Astronomers will use the powerful University of Arizona/Smithsonian MMT Observatory on Mount Hopkins, Ariz., to search for lunar water ice when NASA fires a 2-ton rocket into a polar crater on the moon later this year.
Water is a crucial resource on the moon because it would not be practical to transport to space the amount of water needed for human and exploration needs.
NASA selected a team of MMT Observatory and UA Steward Observatory astronomers as one of four ground-based telescope teams to observe the moon on impact with its Lunar CRater Observation and Sensing Satellite mission, known as LCROSS, in August or later.
The LCROSS mission is a small companion mission to the Lunar Reconnaissance Orbiter, scheduled to launch from Cape Canaveral in spring 2009. LCROSS will separate from the lunar orbiter soon after launch.
The piggybacking LCROSS mission consists of a shepherding spacecraft and a rocket weighing as much as a large SUV that will hit the moon at about 5,600 mph, excavating a crater about a third as wide as a football field and about as deep as the deep end of a swimming pool.
Instruments aboard the shepherding spacecraft are designed to search for evidence of water ice on the moon as the rocket collides with a permanently shadowed crater near one of the moon's poles.
Researchers predict that impact debris plumes reaching 30 miles high will be visible from Earth with telescopes as small as 10 to 12 inches in diameter.
At more than 20 times larger, the 6.5-meter (21-foot) MMTO telescope "is well-suited to addressing the first LCROSS mission science goal: Confirm the presence or absence of water ice in a permanently shadowed region on the moon," MMTO director and project team leader Faith Vilas said.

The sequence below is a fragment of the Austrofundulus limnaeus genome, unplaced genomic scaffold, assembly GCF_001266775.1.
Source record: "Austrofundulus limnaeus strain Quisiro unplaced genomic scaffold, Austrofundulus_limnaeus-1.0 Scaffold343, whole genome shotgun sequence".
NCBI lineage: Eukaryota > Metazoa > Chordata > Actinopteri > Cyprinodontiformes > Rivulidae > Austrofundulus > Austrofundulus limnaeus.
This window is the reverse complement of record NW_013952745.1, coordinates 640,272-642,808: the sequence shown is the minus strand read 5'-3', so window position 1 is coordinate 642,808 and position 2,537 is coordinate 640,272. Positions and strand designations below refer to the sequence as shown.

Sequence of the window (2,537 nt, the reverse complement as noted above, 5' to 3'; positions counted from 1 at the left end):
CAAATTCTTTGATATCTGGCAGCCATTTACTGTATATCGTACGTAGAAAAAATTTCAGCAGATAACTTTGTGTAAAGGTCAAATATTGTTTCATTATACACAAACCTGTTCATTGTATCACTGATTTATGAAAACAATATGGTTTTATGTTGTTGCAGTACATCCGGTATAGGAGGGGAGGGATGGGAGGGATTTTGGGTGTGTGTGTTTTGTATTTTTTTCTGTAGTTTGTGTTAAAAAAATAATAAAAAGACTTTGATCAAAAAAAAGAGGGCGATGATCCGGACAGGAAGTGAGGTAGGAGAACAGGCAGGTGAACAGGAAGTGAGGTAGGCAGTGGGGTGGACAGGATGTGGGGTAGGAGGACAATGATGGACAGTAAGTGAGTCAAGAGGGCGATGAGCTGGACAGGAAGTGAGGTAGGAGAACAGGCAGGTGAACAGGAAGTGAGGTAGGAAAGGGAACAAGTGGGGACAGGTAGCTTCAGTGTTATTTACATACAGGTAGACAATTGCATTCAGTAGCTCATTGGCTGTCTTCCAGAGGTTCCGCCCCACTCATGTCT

Vilas and co-investigators Donald McCarthy Jr., of the UA Steward Observatory, MMTO staff astronomer Morag Hastie, and MMTO principal engineer Shawn Callahan will use state-of-the-art instruments to observe the expanding debris plume concurrently at three different wavelengths.
They'll use an infrared camera and an infrared spectrograph in the "ARIES," an instrument that McCarthy developed, to take images and spectra to follow the shape and growth of the developing plume as well as probe for the presence of "phyllosilicates," or clays formed by the interaction of water with rocks.
"If we get the signature for phyllosilicates, then we've got a pretty firm indication that there's been water there," Vilas said.
ARIES also has a second detector that will take images of the plume at slightly shorter infrared wavelengths.
And the team will use a beamsplitter so they can also use a third camera to image the expanding plume in visible light.
"The cameras will take images at 1/100th of a second, so we'll see the plume as it builds and expands through time at high resolution," Vilas said.
Debris plume size and shape is governed by water vapor in the ejecta, she said.
If NASA launches the Lunar Reconnaissance Orbiter in spring as scheduled, the LCROSS spacecraft will be fired in August to hit the moon's north pole, Vilas said.
August is southern Arizona's monsoon season, so there's some risk of being clouded out.
If launch is delayed, then the LCROSS spacecraft will be fired later to hit the moon's south pole in September or October, Vilas added.
Vilas, McCarthy, Hastie and Callahan will check out their observing instruments and strategy at the MMTO during a night's observing this spring.
The MMTO is located at an altitude of 8,550 feet on the summit of Mount Hopkins, the second highest peak in the Santa Rita Range of the Coronado National Forest, about 30 miles south of Tucson.